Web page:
"Strictly speaking, there can be no such thing as an ‘investment issue’ in the absolute sense, i.e., implying that it remains an investment regardless of price… Had the same attitude been taken by the purchaser of common stocks in 1928-1929, the term ‘investment’ would not have been the tragic misnomer that it was. But in proudly applying the designation ‘blue chips’ to the high-priced issues chiefly favored, the public unconsciously revealed the gambling motive at the heart of its supposed investment selections."

– Benjamin Graham & David Dodd, Security Analysis


At the market open of Friday, January 24, our estimate of likely 12-year nominal total returns for a conventional passive investment portfolio (60% S&P 500, 30% Treasury bonds, 10% Treasury bills) fell to just 0.04% annually, below even the previous record of 0.34% set in August 1929. This extreme reflects the combination of record equity market valuations and depressed interest rates. That’s not an “equilibrium” situation. It’s a combination that joins insult with injury, creating weak prospects for the future returns of passive, diversified buy-and-hold strategies, across the board.

Understand this. The more glorious this bubble becomes in hindsight, the more dismal future investment returns become in foresight. The higher the price investors pay for a set of future cash flows, the lower the return they will enjoy over time. Whatever they’re doing, it’s not “investment.”

The chart below shows our estimate of 12-year total returns on a conventional passive investment mix (blue) along with actual subsequent returns. As I’ve often noted, we use a 12-year horizon because that is the point where the “autocorrelation” of reliable valuation measures typically hits zero, meaning that overvaluation or undervaluation at one point becomes uncorrelated with later valuations. So “mean reversion” is most likely on a 12-year horizon. That said, valuation extremes like 1929 and 2000, along with lesser extremes like 2007, have generally been followed by profound market losses (and associated spikes in expected future returns) over a much shorter time frame.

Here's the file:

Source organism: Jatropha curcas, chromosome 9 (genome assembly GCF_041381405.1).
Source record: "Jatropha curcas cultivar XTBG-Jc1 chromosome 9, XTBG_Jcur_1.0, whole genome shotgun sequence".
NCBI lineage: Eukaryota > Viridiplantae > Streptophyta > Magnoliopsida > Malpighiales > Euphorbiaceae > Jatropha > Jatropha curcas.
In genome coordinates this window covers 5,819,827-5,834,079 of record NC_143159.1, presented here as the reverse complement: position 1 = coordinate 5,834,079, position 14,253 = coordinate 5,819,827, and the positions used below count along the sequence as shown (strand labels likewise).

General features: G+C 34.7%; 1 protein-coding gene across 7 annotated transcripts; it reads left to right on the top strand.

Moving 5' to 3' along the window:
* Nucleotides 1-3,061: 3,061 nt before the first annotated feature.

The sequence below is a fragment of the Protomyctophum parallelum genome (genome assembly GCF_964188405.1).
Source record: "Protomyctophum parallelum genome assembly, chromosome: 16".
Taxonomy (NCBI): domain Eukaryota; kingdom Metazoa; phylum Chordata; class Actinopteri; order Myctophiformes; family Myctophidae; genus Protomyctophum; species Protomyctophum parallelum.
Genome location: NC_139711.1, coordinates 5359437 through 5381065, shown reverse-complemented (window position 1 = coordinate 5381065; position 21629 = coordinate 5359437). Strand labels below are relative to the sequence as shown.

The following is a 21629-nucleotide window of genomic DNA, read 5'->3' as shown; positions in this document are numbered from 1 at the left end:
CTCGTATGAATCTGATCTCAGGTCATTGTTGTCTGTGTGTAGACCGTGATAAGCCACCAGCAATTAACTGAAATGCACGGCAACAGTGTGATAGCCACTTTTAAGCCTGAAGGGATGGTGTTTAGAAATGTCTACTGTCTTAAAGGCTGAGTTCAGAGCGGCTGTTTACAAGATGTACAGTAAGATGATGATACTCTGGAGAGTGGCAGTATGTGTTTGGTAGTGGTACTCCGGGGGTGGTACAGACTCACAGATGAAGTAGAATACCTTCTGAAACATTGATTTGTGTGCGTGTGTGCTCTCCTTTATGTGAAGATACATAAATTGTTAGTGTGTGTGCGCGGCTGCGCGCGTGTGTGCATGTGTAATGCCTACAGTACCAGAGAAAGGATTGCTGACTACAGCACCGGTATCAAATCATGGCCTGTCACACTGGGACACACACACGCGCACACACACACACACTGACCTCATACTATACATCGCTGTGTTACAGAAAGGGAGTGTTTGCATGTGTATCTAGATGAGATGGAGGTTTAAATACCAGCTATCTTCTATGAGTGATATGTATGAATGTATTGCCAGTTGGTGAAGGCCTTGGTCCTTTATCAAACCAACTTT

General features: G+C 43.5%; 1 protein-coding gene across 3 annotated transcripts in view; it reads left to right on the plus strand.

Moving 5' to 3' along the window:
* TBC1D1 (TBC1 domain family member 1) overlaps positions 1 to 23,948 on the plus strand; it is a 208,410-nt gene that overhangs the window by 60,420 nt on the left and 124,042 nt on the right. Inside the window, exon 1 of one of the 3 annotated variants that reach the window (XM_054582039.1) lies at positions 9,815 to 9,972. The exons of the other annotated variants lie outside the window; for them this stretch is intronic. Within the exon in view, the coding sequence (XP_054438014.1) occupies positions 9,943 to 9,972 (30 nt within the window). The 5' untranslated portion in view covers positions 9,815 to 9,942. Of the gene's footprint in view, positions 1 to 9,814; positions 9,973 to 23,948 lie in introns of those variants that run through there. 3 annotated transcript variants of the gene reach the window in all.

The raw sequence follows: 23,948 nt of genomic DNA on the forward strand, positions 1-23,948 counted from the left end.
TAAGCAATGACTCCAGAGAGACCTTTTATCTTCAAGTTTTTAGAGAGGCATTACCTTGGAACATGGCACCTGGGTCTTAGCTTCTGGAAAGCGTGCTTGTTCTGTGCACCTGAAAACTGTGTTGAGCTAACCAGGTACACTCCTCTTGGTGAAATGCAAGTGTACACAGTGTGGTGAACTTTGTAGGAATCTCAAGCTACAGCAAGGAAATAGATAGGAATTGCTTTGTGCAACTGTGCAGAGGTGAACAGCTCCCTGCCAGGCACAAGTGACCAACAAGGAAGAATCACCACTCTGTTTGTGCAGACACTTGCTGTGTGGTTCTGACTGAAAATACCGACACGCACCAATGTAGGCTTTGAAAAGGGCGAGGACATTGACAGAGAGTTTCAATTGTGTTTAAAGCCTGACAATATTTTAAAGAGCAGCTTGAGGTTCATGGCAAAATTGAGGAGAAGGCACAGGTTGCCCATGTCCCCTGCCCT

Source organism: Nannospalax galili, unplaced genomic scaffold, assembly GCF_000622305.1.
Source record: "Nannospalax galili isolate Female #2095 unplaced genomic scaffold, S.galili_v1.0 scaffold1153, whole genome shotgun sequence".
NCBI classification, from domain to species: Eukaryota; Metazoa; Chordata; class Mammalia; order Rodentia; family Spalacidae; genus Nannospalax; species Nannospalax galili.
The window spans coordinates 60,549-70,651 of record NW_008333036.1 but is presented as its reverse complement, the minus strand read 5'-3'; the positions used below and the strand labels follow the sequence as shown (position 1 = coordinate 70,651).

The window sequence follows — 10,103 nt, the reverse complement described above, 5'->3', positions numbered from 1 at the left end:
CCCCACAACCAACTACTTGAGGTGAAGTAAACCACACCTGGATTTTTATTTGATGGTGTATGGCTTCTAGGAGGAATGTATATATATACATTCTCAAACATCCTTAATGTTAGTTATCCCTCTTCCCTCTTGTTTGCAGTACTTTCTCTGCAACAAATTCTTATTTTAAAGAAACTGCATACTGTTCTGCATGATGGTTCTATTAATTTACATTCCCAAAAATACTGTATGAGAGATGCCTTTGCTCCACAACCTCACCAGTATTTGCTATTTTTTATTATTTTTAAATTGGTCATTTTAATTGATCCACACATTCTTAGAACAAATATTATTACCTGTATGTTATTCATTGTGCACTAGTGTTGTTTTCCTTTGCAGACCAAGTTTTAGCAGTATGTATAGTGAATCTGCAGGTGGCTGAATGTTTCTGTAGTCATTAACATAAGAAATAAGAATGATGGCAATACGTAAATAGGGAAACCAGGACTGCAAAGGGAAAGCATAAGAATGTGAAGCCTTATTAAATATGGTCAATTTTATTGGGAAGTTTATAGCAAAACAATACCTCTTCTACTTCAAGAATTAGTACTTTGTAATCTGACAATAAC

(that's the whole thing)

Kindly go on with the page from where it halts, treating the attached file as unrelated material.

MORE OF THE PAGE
I’ve regularly observed that at the peak of every valuation bubble, recent returns have invariably been greater than one might have projected several years earlier, because the advance to hypervaluation produces temporary returns that are later erased. That’s why, for example, actual returns were higher during the 12-year period from 1988-2000 than one would have projected in 1988, and it’s why actual returns have been higher during the recent 12-year period than one would have projected 12 years ago. The problem, as investors should recall from the 2000-2002 and 2007-2009 collapses, is that the extra returns from those “errors” are invariably erased.

Still, it’s useful to understand how far below-average the returns of the S&P 500 are likely to be in the coming years even if valuations don’t normalize at all, and instead remain at their present extremes forever. As I’ve detailed before (and review below), the U.S. economy is presently running at a structural real GDP growth rate of only about 1.6%, reflecting the combination of demographic labor force growth and trend productivity. That’s the real economic growth that we would observe if the rate of unemployment was simply held constant at current lows indefinitely.